this seemed an important topic from a safety
perspective, and so the story was written.
It was another attempt at frozen pizza. We were out of food on a
grand scale, so options are limited. We don't have any more pets,
and we're even out of those hot-water-reviving powder-soup-in-a-carton
products, which I bought at grocery
outlet over a year ago. Grocery outlet is no more of course,
having been demolished last month in a effort to bring more big
box retail to the costco/office max area under the freeway. But
poor land use, lost jobs and higher grocery prices have nothing
to do with dinner, so I'll kill that tangent right there.
pizza came from safeway. Generally, safeway has pretty good store
brand stuff. Their premium store
brand ice cream is really good, and most other stuff carrying
their name is fit for use. So when I unwrapped the pizza and could
actually recognize the parts on it, including real enough pepperoni
and colors that clearly belonged to olives and red peppers, I figured
I was in for some good eating without any assembly.
before I finish that story, let me tell you about something else
having to do with pizza and safeway. Some weeks ago, was at that
huge safeway that hangs in the boundary between the mission and
of market on 16th street and potrero ave.
is spanish for 'pasture', although a few blocks up, near san francisco
general hospital, potrero has the additional colloquial meanings
of 'stolen car radio threat,' 'mass public urination' and 'crack
head public health zombie bus stop'.
safeway neo-mall at 16th and potrero isn't so scary though, with
its blockbuster, gap and probably a starbucks or two. I was therefore
sufficiently unprepared when approached by a woman selling gift
certificate books for various san francisco restaurants. The idea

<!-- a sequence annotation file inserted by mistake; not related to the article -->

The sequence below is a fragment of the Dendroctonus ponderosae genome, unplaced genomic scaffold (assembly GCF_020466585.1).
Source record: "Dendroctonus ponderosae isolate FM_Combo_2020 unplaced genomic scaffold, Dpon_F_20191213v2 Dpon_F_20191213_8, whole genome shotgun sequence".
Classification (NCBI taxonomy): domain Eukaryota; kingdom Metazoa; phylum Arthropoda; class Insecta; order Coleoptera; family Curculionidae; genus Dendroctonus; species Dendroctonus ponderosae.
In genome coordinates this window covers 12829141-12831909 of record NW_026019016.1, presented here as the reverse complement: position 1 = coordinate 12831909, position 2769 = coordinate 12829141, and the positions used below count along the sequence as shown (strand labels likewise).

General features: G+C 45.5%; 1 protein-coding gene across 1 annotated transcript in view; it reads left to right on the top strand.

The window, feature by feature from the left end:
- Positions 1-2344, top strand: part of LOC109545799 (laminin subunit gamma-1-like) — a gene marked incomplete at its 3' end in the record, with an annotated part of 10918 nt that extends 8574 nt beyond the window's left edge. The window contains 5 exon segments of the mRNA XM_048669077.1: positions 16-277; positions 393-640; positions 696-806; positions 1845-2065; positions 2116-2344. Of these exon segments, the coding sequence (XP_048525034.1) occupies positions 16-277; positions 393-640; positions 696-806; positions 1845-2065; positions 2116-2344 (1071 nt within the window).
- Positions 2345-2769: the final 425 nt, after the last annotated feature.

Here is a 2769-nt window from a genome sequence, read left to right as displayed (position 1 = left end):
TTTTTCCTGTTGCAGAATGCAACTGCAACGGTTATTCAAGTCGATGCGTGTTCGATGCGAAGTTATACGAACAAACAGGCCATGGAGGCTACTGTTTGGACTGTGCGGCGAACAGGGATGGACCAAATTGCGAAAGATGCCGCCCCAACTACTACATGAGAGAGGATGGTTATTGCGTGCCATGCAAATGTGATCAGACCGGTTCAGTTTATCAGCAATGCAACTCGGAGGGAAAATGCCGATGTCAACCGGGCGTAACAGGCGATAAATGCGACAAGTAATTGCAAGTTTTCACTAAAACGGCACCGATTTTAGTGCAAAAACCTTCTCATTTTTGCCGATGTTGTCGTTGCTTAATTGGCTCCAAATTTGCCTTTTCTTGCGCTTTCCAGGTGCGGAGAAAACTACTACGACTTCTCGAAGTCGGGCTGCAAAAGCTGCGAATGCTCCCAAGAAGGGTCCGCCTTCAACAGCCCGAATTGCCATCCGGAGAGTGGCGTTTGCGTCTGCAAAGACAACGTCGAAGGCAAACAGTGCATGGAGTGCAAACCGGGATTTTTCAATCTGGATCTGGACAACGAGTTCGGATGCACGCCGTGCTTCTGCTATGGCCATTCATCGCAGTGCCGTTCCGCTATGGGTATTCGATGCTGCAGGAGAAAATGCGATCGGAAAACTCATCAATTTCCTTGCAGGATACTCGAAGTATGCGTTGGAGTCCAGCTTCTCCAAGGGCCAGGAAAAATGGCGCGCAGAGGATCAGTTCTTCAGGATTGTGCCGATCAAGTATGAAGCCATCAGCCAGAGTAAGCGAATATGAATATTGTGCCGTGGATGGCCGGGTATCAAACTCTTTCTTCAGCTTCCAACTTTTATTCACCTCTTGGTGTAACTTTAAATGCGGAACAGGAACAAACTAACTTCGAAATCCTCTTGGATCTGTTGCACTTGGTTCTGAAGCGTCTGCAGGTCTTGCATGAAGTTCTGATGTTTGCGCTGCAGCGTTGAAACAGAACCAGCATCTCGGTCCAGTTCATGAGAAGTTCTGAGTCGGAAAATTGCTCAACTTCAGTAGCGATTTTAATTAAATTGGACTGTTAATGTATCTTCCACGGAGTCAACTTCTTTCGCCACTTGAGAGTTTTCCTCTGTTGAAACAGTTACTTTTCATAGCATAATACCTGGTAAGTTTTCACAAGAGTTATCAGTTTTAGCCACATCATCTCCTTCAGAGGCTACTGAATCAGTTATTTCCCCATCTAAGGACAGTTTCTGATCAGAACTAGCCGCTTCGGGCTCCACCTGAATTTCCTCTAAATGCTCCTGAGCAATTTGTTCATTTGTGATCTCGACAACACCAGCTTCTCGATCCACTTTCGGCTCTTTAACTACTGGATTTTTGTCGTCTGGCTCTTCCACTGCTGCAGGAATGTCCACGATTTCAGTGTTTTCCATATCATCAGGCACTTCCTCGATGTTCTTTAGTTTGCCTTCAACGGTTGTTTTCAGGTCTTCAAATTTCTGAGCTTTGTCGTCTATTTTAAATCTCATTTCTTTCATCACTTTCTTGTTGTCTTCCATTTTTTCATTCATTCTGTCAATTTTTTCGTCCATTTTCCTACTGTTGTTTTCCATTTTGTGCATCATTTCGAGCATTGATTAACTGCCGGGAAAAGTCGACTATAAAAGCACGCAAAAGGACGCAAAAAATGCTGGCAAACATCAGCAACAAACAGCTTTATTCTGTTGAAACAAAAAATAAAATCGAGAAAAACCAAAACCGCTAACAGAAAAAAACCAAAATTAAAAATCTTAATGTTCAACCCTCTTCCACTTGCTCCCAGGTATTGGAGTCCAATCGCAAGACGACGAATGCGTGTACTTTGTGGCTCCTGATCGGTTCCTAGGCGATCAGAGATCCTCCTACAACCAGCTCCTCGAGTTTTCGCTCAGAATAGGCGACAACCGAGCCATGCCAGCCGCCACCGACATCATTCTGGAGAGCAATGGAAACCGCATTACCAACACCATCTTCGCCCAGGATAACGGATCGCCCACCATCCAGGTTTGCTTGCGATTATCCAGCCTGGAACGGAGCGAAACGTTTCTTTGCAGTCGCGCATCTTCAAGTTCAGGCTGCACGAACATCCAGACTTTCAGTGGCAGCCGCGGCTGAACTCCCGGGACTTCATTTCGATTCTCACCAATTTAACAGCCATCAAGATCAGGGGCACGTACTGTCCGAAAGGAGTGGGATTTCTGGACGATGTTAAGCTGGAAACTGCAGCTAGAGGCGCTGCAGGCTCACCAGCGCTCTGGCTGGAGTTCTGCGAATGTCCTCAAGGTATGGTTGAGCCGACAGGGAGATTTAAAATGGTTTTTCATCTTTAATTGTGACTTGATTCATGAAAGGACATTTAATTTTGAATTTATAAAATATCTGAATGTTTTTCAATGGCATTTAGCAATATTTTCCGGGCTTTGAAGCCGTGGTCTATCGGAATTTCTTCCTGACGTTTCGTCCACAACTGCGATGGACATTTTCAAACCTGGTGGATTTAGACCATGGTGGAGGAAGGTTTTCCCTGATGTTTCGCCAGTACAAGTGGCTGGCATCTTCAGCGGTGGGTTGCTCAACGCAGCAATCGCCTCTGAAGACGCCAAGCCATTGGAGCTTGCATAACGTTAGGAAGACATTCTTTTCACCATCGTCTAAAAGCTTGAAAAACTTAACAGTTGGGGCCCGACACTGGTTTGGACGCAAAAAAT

of donating to help lost children and, at the same time, getting
further reason to try some new establishments out was enough to
get me to buy the thing, once I'd talked her down a
buck or two.
months later, I've used two coupons. Ironically, one for tony's
cable car and the other for nick's pizza. I got a burger at
tony's while waiting for a kaiser permanente appointment. Then a
couple weeks ago, I turned the book over (the opposite half features
san mateo venues) to see what awaited outside the city. Common keyword:
find a pizza place though, so nick and I decided to go and try it
out. I was originally venturing out of san francisco solely to replace
a cd-r drive I bought from compusa that was defective. Somewhere
along the way, I confused san mateo with san bruno, and ended up
going a long way just for pizza. Bay area suburbia south of the
city all looks pretty similar to me; daly city, colma, south san
industrial city!" san bruno, etc.
duh, it turns out that san
mateo is way further south, especially when you drive down the
old highways instead of the freeway. Of course, I knew all this,
and have been through san mateo several times, but things didn't
click until I was too far from home not to just enjoy it all as
an outing in suburbia.
to the annoying serramonte car-oriented parking
wasteland of the nearby burbs, the old downtown of san mateo
is nearly pleasant small town main street. Nick being there made
the whole trip to nick's pizza more ironic. Turns out that almost
next door to nick's pizza is another nick's restaurant. The nick's
we went to is apparently the original
nick's pizza. They had good pizza, hot wings and lots of different
kinds of beer. And our waitress wasn't wearing shoes.
so that's the tie-in from safeway to pizza for the peripheral story.
Here's the original story I started writing: the frozen pizza I
threw in the oven decided to self-destruct
inside the oven. Here are the official press shots of the damage.
going to take it back to the store to take advantage of the satisfaction
guarantee, but there were three hungry guys in the house, so it
turns out that there wasn't a whole lot of evidence
speaking of damage,
I have two stories in the pipeline: one about my bank robbery and
the other about an approaching island war, so check back later.
And of course, I always like to get mail to know what you're thinking,
too, so let me know if you have any leads on island happenings.